Grief, Anger Over Bombing Sweep Tel Aviv


With brutal suddenness, the suicide bomber who brought carnage to a popular dance club here Friday night stripped this seaside city of the notion that it occupies a different world from the blood-soaked realm of the West Bank, Gaza Strip and Jerusalem.

Tel Aviv's broad beaches and outdoor cafes, which would ordinarily have been thronged, stood nearly empty Saturday as people flocked to hospitals and the bombing site, seething with anger and grief.

At Waterworld, where the bomber killed 19 people and himself, they built impromptu shrines--piling floral wreaths and bouquets that quickly wilted in the scorching sun, lighting squat memorial candles and draping Israeli flags where, hours earlier, emergency workers had cleaned blood and bits of flesh from the sidewalks.

Across the street, hundreds gathered outside the Hassan Bek mosque, hurling curses and stones and besieging Muslim worshipers inside as police watched. The crowd eventually turned into a mob, chanting "Death to the Arabs!" and "War! War! War!" as rioters broke through police barricades.

But while many shouted for revenge there and in a rowdy demonstration outside the Defense Ministry, where Prime Minister Ariel Sharon met throughout the day with his Cabinet and security officials, others groped for ways to cope with their grief. Teenagers who normally spend Saturday surfing in the Mediterranean or sipping espressos in outdoor cafes instead shuttled from one hospital to another, frantically searching for friends and classmates on the lists of those injured.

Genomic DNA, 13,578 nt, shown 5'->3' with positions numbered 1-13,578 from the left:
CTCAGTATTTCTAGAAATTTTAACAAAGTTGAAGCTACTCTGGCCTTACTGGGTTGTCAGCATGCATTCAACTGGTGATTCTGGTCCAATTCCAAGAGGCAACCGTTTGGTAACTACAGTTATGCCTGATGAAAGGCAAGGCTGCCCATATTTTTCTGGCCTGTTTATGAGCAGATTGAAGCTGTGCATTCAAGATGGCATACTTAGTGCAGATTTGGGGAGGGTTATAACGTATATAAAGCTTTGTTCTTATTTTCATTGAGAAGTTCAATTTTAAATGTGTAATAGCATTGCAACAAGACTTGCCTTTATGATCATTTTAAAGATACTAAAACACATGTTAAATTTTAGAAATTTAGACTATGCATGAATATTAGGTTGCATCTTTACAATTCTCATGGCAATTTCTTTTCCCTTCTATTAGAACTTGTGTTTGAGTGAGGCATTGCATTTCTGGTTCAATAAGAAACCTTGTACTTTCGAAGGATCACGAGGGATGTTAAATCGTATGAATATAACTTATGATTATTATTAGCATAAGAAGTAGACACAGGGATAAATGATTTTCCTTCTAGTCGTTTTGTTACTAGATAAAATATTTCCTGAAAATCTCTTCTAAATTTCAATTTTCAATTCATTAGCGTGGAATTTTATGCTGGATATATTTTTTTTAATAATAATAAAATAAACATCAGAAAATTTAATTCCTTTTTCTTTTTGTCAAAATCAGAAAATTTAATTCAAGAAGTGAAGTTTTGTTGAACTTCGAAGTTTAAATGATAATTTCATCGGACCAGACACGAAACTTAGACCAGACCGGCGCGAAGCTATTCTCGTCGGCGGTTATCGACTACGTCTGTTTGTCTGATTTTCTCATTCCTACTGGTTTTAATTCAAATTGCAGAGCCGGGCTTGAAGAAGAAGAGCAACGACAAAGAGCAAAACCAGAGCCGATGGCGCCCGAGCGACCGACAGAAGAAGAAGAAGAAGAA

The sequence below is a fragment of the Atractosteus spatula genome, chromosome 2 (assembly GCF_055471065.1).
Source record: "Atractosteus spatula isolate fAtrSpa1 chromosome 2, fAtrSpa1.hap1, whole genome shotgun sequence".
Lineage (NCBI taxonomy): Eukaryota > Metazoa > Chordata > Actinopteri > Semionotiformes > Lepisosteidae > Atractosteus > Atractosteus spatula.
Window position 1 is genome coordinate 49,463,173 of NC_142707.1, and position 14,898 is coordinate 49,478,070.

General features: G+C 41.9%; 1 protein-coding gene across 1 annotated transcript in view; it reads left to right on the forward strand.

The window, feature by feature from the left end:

At Tel Aviv's Ichilov Hospital, hundreds of anxious relatives packed the halls outside intensive care. Harassed hospital staff pleaded--to no avail--for people to clear out, as social workers and, later, Cabinet members worked the crowd. At Shevah Mofett High School, where five of the dead and six of the wounded had studied, Principal Avi Benvenisti decided early in the morning that he would open the campus, normally closed on the Jewish Sabbath, and staff it with counselors and social workers.

By noon, hundreds of teachers, parents and students had streamed in looking for comfort. They clustered in the main hall, weeping, holding one another, sharing horrific stories of what they had seen the night before or in hospitals that morning.

"You don't know where the next strike will come from. You feel like you are in a fight for survival," said Gurgen Zarifian, 17. Several of his friends were among the casualties, Gurgen said. "We studied together. We sat together in class and laughed together. I saw them every day at school and now, suddenly, they are gone. How can anyone explain this to me?"

Waterworld, a nightclub owned by Russian immigrants that mixed Russian tunes with trance music, became a popular Friday night haunt for Gurgen and his friends almost as soon as it opened six months ago. Two students from the high school even landed jobs there.

The tall, green-eyed teenager planned to join friends from the high school at Waterworld on Friday. Most of the school's 1,400 students, like Gurgen, are recent immigrants from the former Soviet Union. But his mother, frightened by a wave of suicide bombings inside Israel, forced him to stay home, he said.